Build Back Better, But Finish the Job

Lord McConnell

 

 

 

On my return to Leyte, I was unsure what to expect. The island was the most affected by Typhoon Haiyan in November 2013 and on my last visit in February 2014, the population were still in shock. Beyond the main streets debris still covered land and buildings; huge shops thrown onto the beach at Tacloban remained as a reminder of the scale of the horror; and farmers were beginning to panic over the replacement of the 32 million coconut trees that were lost, and the need to feed their families and start to earn an income again.

 

I was back for a second year as a Volunteer with VSO Bahaginan – the Philippines wing of VSO International – to campaign with Beyond 2015 and support those locally fighting for justice and an end to extreme poverty.

 

In Tacloban, the main town, commerce has returned. There is a spring in the step of the people. Shops and schools are open again. The airport has been reroofed and is no longer a shell. Everywhere I hear praise for the UK. Between government humanitarian aid and private donations, the UK was the single largest donor following Typhoon Haiyan, or Yolanda as it is known locally. Our contribution was fast and targeted important priorities.

 

In Tolosa, Sante Fe and Dulag, local farmers were able to tell me that the new homes built since 2013 withstood the three smaller typhoons in 2014; some crops planted last year survived those fresh onslaughts; and rebuilding of local schools was now underway.

 

However, in each of the three areas – the scale and speed of replanting, the number of new homes and access to vital services – there are concerns. The capacity of national and local government is strained, and there is much still to be done.

 

For the longer term, the global community must take consistent action to slow down climate change and reduce the likelihood of extreme weather events. And we must also invest in disaster risk reduction and mitigation.

 

In September 2015, the United Nations will agree new Sustainable Development Goals to succeed the Millennium Development Goals. They will aim to end extreme poverty by 2030 and therefore we must go further than the MDG’s set in 2000. The MDG’s address urgent deficiencies in basic provision and set targets for primary schooling, clean water, vaccinations, and maternal health. Bu in our world today – and the best example of this is the Philippines – if we are to invest in programmes that transform the lives of the poorest and most vulnerable, the SDG’s must prioritise climate change, conflict and inequality. And they must support Disaster Risk Resilience and Mitigation.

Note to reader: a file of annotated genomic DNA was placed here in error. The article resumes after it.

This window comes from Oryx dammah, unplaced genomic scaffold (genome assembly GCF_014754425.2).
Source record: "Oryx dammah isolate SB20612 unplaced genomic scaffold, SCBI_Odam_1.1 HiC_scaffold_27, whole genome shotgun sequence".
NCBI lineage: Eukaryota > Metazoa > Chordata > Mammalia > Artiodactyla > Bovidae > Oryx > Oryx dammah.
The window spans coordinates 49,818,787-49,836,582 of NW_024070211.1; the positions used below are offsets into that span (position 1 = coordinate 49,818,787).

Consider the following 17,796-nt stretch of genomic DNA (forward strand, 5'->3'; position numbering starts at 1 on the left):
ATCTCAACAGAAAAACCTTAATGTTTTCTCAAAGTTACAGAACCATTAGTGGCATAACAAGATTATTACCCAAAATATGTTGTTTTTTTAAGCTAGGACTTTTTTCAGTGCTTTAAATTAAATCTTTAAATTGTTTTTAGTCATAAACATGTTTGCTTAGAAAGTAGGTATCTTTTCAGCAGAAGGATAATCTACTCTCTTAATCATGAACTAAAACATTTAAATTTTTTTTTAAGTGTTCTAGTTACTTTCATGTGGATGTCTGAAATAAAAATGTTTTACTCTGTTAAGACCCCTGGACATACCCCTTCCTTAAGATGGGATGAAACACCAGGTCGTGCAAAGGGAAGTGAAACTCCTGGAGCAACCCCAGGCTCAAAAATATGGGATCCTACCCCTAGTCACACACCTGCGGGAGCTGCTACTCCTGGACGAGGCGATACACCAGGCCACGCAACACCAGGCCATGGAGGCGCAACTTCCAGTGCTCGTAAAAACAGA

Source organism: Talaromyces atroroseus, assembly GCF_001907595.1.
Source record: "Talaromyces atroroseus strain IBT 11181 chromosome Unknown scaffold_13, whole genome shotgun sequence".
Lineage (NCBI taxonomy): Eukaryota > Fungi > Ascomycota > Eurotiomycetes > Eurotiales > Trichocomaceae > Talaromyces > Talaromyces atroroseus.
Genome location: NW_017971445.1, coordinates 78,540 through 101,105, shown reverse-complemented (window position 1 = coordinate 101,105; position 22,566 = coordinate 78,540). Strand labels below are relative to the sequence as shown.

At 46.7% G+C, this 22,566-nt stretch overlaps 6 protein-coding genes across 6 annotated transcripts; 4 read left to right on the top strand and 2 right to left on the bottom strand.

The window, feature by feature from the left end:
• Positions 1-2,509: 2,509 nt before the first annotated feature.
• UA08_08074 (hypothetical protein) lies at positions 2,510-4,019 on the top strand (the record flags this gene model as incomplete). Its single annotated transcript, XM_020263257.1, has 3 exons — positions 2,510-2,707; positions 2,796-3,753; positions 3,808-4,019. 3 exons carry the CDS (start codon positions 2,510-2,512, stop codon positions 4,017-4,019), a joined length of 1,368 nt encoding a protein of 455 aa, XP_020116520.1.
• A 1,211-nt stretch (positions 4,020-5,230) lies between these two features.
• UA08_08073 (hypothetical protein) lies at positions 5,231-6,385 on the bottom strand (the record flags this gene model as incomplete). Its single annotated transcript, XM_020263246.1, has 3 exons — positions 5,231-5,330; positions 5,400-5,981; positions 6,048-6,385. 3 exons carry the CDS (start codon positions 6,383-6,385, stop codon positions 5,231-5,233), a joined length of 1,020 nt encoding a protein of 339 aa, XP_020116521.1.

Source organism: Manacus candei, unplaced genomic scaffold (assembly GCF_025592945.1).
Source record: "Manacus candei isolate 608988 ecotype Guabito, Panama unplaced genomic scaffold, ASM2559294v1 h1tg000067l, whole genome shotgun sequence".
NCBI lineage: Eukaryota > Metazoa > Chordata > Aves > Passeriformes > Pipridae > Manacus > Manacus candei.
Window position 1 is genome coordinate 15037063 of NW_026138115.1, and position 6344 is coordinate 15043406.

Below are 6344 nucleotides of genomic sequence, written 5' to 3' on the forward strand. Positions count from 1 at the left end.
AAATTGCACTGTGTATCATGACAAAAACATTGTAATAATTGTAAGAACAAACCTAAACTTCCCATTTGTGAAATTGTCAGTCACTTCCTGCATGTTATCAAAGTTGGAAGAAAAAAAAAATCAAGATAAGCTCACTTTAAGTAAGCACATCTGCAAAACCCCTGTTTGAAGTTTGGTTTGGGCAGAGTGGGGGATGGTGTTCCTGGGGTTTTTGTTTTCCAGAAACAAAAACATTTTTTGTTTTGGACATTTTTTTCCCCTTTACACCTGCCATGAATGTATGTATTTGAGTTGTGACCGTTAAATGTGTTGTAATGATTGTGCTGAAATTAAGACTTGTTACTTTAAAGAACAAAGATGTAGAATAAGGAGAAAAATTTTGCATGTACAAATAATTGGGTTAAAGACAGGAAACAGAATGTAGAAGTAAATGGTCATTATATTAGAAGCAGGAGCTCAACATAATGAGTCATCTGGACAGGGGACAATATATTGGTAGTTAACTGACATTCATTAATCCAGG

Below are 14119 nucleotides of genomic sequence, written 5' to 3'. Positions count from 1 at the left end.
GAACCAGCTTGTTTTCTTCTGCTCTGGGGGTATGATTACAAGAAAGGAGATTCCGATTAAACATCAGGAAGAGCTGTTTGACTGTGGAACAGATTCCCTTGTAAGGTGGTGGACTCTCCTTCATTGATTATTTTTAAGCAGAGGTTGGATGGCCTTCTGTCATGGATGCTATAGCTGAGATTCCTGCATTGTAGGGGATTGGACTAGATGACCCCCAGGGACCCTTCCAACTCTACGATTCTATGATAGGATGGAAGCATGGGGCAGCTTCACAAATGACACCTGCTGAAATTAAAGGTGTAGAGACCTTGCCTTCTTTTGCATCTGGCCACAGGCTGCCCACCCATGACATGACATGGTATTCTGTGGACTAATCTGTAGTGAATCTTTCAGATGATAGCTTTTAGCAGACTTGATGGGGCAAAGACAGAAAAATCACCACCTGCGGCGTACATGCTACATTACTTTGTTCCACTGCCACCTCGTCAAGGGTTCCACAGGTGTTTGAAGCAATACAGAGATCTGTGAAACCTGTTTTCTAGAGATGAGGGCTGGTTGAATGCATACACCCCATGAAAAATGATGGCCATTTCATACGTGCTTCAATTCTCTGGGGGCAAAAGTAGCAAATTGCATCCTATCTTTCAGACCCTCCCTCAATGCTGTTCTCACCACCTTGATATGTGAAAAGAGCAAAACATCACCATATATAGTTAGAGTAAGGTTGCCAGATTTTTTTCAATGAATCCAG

Extreme weather events, natural disasters like floods, typhoons and earthquakes, not only destroy development already underway but they target the most vulnerable. The SGD’s must move beyond humanitarian aid in the event of natural disasters – admirable and important though those efforts are – to invest in Build Back Better, in early warning systems and in diversified and sustainable agriculture and infrastructure to provide the platform for sustained development in these disaster prone communities.

 

We must not forget Typhoon Haiyan, or the thousand who died. We must not just move on. There is a real opportunity this year to effect change over the next fifteen years. We need tough targets to tackle climate change agreed in December. We need a strong commitment to Disaster Risk Resilience in the SDG’s in September. And back in Tacloban and the other communities of Leyte and Samar, we must not leave before the job is done.

 

The global community is helping to build back better, so now is not the time to move on, it is time to finish the job. The families who have suffered so much deserve nothing less.

 

 

 

1 comment for “Build Back Better, But Finish the Job

  1. MilesJSD
    05/03/2015 at 4:12 pm

    I am so glad to see the alternative to “moving on” !

    THAT is what we need to shout as a new point-of-order
    “Finish the remaining unfinished tasks first – or at least leave ‘rearguard parties’ to work at them”.

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